The Moya View

Eo: Transfiguring the Suffering of Every Living Thing

Courtesy of Janus Films

Plot via IMDB:

The world is a mysterious place when seen through the eyes of an animal. EO, a grey donkey with melancholic eyes, meets good and bad people on his life’s path, experiences joy and pain, endures the wheel of fortune randomly turn his luck into disaster and his despair into unexpected bliss. But not even for a moment does he lose his innocence.

Eo, a film about a single donkey’s life, is visually ravishing as it is emotionally devastating. The tile comes from the onomatopoeia of a donkey’s braying in Polish. Eeeeeooooo. The heart of the animal in the very sound it makes.

The French Catholic director Robert Bresson in 1966 made a similar donkey tale in Au Hassard Balthazar. It was a dour soul searing spectacle where the mule was a stand in for Christ and his final walk to the cross. Eo has no such religious messaging underneath. There is no anthropomorphism, just a donkey being a donkey and either humans being either mercifully loving or merciless cruel. The balance of Eo’s life is more the second than the first. Also the film is in color and not black and white. Eo is more intent on preaching an environmental message over a religious one.

Courtesy of Janus Films

The 84 year old director, Jerzy Skolimowski, traces Eo’s (played by six gray donkeys) story from circus performer to his final sad end. Among his many owners— an animal act heroine, a beast of burden for a scrapyard, a farmer. In equal measure he escapes and is briefly free— passing through echoes of forest and man made landscapes (windmills and dams) degraded by hunters and other human savagery and cruelty— and is captive and exploited or the burden of pointless cruelty. At one point he is beaten by rival gangs of soccer hooligans and witnesses the green laser nocturnal deaths of hunters rifles. That scene has the same emotional power of Bambi’s mother death.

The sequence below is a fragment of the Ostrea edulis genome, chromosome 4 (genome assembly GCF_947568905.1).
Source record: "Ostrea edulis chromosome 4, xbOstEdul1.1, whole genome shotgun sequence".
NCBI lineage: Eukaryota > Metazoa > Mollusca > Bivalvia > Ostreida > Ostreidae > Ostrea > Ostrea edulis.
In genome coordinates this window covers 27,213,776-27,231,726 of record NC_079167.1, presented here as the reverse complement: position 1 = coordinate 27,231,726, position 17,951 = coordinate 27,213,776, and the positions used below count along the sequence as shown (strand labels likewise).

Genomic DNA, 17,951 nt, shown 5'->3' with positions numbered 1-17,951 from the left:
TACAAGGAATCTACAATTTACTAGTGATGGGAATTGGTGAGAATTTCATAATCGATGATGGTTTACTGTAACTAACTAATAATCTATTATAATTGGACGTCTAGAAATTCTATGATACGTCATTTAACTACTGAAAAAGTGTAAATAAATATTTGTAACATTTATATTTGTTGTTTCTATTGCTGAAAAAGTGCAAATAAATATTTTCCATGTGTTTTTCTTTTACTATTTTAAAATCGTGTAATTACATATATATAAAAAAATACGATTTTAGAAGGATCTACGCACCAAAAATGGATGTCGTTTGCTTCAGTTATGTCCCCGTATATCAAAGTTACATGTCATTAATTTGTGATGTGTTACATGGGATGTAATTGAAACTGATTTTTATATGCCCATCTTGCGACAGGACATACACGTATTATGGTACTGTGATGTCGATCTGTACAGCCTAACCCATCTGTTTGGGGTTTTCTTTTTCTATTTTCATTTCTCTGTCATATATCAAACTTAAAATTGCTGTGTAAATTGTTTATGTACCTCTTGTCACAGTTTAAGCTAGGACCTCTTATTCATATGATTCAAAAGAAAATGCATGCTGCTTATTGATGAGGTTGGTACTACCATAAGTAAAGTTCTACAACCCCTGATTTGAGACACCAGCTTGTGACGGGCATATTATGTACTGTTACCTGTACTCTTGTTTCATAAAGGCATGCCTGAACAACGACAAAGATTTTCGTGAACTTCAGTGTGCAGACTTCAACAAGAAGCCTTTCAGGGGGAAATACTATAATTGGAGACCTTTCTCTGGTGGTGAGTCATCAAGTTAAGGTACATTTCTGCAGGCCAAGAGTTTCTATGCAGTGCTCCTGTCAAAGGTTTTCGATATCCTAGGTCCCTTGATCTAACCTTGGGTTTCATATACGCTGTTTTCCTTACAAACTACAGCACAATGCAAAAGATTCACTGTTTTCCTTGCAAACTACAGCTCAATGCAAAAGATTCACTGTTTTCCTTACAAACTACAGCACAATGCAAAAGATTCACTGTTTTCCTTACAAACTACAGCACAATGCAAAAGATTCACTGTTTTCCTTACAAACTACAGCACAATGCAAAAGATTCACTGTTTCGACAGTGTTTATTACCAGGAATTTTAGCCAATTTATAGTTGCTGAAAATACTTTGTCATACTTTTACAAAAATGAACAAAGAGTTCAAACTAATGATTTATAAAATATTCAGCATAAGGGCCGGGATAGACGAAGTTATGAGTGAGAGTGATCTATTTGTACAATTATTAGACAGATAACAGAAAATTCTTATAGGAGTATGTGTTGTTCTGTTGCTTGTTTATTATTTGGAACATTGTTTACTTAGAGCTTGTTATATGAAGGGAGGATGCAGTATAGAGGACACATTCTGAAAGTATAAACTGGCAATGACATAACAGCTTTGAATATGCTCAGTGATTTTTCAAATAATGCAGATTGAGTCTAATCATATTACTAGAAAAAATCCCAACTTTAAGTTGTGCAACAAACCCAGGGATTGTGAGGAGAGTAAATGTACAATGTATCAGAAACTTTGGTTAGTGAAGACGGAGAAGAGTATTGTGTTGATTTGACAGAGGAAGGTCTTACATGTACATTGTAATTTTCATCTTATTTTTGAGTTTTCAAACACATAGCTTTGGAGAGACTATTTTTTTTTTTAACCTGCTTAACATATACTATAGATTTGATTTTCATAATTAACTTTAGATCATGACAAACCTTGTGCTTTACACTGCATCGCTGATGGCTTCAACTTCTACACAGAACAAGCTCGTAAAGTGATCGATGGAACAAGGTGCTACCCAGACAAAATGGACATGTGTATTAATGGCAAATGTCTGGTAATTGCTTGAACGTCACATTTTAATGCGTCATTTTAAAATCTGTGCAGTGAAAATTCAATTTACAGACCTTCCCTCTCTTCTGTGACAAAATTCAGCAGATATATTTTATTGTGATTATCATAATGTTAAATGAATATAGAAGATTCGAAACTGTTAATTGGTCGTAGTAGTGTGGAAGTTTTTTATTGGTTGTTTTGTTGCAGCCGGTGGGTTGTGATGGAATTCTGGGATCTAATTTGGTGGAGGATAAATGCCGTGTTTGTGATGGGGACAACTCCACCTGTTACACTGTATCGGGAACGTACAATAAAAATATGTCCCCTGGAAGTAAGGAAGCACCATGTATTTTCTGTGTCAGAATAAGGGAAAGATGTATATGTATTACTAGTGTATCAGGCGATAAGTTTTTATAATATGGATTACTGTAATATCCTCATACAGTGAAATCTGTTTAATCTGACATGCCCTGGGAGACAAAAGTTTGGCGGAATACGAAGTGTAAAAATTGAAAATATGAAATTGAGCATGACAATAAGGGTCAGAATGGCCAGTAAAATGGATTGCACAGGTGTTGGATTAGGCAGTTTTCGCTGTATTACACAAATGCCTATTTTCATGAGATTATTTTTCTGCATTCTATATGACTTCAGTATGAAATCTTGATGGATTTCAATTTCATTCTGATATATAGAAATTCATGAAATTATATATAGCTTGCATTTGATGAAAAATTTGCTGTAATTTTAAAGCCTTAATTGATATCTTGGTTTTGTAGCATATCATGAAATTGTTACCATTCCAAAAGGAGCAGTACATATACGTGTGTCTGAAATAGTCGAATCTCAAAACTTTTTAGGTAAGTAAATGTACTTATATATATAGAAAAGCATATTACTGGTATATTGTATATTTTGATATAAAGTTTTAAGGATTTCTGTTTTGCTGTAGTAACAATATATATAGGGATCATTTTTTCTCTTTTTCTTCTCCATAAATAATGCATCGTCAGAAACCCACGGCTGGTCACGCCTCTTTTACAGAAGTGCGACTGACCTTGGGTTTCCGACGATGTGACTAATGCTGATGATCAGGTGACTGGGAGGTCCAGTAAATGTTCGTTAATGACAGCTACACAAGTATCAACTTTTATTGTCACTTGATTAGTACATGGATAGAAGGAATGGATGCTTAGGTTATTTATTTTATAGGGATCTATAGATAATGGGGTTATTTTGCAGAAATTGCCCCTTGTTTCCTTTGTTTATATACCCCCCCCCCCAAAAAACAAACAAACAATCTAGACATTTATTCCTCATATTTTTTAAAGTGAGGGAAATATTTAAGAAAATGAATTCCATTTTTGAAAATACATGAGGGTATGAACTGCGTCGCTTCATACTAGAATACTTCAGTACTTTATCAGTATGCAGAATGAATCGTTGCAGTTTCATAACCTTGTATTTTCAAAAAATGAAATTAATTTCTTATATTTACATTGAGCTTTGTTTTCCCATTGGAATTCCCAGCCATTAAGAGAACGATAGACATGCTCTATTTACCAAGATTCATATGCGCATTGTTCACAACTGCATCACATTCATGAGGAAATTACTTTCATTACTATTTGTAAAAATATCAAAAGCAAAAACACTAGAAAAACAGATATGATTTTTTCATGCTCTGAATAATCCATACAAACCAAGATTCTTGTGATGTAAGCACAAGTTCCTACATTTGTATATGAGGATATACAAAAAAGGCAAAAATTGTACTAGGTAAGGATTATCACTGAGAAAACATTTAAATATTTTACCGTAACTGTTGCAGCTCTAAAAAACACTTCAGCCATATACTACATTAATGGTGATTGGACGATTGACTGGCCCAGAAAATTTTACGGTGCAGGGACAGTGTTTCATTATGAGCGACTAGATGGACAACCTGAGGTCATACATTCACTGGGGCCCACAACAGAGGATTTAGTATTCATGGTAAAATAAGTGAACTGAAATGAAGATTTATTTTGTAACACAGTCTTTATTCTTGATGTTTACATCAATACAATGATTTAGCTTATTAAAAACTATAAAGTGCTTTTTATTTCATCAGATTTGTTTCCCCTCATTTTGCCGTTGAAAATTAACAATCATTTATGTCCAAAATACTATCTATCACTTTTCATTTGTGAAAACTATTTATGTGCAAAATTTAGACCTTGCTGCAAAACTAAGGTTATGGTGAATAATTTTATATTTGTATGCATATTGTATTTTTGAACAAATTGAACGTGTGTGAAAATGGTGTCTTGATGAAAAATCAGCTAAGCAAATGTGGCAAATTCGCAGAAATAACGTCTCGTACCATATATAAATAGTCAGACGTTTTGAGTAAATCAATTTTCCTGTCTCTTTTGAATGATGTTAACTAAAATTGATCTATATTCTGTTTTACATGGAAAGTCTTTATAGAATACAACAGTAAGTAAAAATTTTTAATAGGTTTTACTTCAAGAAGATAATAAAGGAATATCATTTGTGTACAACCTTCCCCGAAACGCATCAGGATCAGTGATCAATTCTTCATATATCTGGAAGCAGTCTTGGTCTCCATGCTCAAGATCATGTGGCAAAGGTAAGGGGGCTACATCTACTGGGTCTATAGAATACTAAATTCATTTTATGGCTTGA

Courtesy of Janus Films

Skolimowski is constantly switching between an objective long shot reality and a closeup, subjectiveness that attempts to capture Eo’s emotional and mental states. The donkey witnesses wild horses running free from the narrow windows of a transport van. He is enthralled by fish swimming in an aquarium. The choppy and speedy editing attempts to mimic Eo’s fear and bewilderment. The focus is heavily impressionistic and nonlinear. Narrative doesn’t exist in this donkey story, just like it doesn’t exist in the animal world

Courtesy of Janus Films

There is an awkward scene toward the end featuring Isabelle Huppert. After Eo has been transported to an estate in Italy by a sympathetic traveler. The donkey grazes in the distance while Isabelle Huppert makes a cameo in a brief scene that is perhaps designed to link “Eo” to the French cinematic tradition from which it sprang.

Courtesy of Janus Films

Skolimowski is still an assured and audacious filmmaker. Eo’s fate is both shocking and unsurprising.  The sadness is assuaged by the rapturous empathy in which it’s told. 

Eo gets an 3.5 out of 5 or a B+.


Directed byJ

erzy Skolimowski

Written by

  • Jerzy Skolimowski
  • Ewa Piaskowska

Produced by

  • Jerzy Skolimowski
  • Ewa Piaskowska



Michał Dymek

Edited by

Agnieszka Glińska

Music by

Paweł Mykietyn


  • Skopia Film
  • Alien Films

Release dates

  • 19 May 2022(Cannes)
  • 30 September 2022(Poland)

Running time

88 minutes


  • Poland
  • Italy


  • Polish
  • Italian
  • English
  • French

Courtesy of Janus Films





One response to “Eo: Transfiguring the Suffering of Every Living Thing”

  1. caroline46 Avatar

    Interesting but I can’t get Eeyore out of my head.

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